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After the Referendum: A Gazetteer for Scottish NGOs

For Scottish civil society two weeks ago was day zero of our political calendar. Two weeks later the impact of the referendum campaign and the result is becoming clearer. The result has set the platform for political campaigning in Scotland for years to come. We need to understand what’s happening and be prepared for what’s coming.

With this in mind this is a brief summary of events and analysis, designed to give a big picture of where we stand and where we’re going.

Seven key issues

There are a number of key issues which for the next while will be the top things to consider in Scottish politics:

#1. New loud civil society voices whose direction of travel is no longer clear. Many influential new groups which sprung up during the referendum are continuing, including:

  • Common Weal have had around 1,000 people offer help after the vote, according to one staff member. They are building support for “a network of venues across Scotland; cafe bars where the movement can meet, discuss and organise”; a new social media engine called “CommonSpace” to allow people to “get easy access to the best writing and thinking”; and a “Common Weal Policy Unit to do research, policy development and analysis” (presumably taking this role away from the Jimmy Reid Foundation) which may include a paid lobbyist at the Scottish Parliament. Their “National Council for Scotland” project, which was about gathering varied voices for a Scottish constitution and was supported by various key Yes voices, appears to have been shelved.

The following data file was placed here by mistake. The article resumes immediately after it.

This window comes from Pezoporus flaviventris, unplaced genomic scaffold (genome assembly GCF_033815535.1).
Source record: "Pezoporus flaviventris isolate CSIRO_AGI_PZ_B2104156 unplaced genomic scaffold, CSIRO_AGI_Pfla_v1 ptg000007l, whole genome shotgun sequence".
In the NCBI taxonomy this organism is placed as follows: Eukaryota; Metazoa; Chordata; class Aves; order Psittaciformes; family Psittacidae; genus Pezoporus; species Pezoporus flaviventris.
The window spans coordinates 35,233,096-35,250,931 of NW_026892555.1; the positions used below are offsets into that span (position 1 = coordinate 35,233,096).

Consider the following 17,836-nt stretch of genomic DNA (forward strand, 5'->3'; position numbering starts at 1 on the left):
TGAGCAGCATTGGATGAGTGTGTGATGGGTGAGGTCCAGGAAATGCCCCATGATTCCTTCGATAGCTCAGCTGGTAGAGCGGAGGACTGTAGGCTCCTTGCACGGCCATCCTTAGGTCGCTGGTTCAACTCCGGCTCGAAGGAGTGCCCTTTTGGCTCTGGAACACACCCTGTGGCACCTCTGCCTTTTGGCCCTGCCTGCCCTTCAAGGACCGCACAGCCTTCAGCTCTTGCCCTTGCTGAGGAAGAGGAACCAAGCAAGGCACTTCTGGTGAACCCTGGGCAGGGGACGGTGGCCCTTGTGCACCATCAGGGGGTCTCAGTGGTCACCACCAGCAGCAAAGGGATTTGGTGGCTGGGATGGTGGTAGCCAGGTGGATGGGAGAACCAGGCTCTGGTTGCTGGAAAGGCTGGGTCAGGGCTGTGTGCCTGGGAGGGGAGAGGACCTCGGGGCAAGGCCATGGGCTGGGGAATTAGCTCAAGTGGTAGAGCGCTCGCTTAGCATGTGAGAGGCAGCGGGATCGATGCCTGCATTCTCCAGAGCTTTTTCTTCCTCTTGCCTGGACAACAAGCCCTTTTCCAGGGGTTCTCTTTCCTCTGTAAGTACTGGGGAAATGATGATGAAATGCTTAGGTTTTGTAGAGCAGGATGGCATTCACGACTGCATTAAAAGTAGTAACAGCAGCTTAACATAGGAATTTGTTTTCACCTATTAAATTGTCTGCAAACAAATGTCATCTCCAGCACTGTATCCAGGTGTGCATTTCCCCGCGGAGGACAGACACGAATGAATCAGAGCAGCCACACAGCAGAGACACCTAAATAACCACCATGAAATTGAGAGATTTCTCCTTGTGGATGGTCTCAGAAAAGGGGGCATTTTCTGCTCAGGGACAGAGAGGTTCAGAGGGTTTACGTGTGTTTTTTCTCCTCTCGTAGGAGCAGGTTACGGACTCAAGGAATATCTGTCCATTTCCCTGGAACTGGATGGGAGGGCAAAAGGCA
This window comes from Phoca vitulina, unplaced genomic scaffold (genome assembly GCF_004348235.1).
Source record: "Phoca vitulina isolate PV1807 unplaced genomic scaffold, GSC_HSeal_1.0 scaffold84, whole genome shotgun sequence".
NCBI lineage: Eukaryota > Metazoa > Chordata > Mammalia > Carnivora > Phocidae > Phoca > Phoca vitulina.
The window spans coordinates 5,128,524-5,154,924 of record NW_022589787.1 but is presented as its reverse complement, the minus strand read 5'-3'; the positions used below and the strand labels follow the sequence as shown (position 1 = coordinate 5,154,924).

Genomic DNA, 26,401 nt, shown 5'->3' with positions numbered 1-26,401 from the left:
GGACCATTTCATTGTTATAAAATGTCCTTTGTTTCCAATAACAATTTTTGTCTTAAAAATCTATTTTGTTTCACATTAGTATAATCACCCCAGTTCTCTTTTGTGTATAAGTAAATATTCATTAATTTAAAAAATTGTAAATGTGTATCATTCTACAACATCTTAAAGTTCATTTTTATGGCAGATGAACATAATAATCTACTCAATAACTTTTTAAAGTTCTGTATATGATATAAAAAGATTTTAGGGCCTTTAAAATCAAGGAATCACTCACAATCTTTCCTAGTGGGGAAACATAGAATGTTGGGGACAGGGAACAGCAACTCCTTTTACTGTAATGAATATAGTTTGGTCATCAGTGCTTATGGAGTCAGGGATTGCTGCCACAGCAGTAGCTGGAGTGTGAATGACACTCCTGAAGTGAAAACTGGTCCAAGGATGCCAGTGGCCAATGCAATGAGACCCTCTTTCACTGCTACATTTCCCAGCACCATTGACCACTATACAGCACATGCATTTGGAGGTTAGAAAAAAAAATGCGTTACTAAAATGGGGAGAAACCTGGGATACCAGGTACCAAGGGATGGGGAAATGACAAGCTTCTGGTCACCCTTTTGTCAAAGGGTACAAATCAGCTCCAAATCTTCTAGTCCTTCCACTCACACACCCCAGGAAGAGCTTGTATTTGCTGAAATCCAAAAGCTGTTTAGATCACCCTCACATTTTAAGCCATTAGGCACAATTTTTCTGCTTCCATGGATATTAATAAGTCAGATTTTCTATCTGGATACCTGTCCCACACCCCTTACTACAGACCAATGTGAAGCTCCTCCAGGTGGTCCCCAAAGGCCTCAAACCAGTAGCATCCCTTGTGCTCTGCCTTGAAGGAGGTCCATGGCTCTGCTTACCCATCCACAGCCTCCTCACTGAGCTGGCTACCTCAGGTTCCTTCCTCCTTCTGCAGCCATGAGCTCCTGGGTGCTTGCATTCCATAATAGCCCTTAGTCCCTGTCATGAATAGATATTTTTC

• The Radical Independence Campaign (RIC) has had huge post-vote support including over 7,000 people expressing interest in their November conference (see Civil society events planned so far), and are set to continue in some form. They still count key activists from the Scottish Green Party, Scottish Socialist Party and International Socialist Group in their leadership. Perhaps related to this they have not agreed to become a new political party, despite murmurings.
  • National Collective, the artists for Yes group, will be continuing “the Yes campaign’s legacy of a politically engaged and educated electorate, regardless of the result.” Full details will come shortly and they’ve been having lots of busy meetings.
  • So Say Scotland, a deliberative democracy project which held events asking people to discuss their priorities for a better Scotland, is continuing. They had previously said that “regardless of the results of the referendum this September, So Say Scotland will continue to build its networks across the country [to make] Scotland a global hub for democratic innovation.”
  • Bella Caledonia, a blog website led by Mike Small, as with Common Weal are planning to expand their blog into a full media website with a full-time editor and “six editorial posts in the following areas: international, community, arts, innovation, social justice and ecology”. They are also planning to create “regular Video News Coverage”, “Citizens Journalism Training”, and a print magazine “Closer”.
  • 45+ is a very loose grouping of Yes voters keen to continue the#3. Forthcoming elections. campaign for independence immediately. They lack support from other major groups but are likely to continue their street campaign and will be putting pressure on the SNP to offer another referendum. The name of the group, among other things, has met criticism (e.g. Rich Shore). Some of their events are collected here.

#2. Huge upsurge in “Yes” party membership.